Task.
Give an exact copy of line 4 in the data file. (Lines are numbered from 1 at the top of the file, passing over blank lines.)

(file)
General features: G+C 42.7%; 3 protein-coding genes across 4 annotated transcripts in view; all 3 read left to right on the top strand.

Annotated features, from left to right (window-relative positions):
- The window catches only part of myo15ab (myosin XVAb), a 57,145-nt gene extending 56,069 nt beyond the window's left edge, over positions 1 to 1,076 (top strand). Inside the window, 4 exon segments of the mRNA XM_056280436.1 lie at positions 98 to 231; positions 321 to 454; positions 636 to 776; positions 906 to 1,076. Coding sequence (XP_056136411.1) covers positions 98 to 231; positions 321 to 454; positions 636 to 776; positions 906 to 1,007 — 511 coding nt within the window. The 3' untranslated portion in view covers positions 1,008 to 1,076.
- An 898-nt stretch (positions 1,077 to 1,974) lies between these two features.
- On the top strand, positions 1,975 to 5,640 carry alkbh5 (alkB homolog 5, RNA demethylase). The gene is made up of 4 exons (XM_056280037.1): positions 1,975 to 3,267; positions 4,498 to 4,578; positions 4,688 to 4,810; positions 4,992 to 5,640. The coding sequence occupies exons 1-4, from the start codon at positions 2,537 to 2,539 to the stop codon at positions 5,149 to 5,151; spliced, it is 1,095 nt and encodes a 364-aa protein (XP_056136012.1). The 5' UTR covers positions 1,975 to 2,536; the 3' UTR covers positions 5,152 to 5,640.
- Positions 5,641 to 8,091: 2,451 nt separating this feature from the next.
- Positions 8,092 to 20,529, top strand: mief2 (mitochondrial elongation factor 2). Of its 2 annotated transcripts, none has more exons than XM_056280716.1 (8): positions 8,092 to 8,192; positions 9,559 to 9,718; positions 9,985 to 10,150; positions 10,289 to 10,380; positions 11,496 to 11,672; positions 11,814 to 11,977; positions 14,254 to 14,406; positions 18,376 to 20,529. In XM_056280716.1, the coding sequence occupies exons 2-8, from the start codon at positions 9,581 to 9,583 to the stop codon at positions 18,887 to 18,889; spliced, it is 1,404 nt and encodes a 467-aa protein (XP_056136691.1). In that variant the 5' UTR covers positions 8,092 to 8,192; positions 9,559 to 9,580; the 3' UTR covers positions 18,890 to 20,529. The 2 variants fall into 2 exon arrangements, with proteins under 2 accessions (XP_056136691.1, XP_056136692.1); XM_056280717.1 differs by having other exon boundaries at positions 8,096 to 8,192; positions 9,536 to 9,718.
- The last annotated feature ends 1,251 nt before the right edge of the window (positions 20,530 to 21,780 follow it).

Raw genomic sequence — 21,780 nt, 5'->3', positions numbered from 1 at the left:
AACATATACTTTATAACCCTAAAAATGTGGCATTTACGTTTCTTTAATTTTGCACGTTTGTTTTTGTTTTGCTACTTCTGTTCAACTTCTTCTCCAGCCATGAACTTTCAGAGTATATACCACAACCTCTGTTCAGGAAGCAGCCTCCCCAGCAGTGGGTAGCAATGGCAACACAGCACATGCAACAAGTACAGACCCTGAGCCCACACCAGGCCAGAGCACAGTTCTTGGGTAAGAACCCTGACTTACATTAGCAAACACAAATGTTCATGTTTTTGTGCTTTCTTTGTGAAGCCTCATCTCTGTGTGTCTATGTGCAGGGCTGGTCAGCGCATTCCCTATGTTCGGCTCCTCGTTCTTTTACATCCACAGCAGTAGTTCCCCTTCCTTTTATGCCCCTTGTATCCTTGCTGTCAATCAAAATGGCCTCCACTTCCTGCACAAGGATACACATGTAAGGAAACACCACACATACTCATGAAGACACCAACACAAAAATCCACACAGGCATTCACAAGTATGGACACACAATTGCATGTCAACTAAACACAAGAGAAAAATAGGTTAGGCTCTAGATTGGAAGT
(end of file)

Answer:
- An 898-nt stretch (positions 1,077 to 1,974) lies between these two features.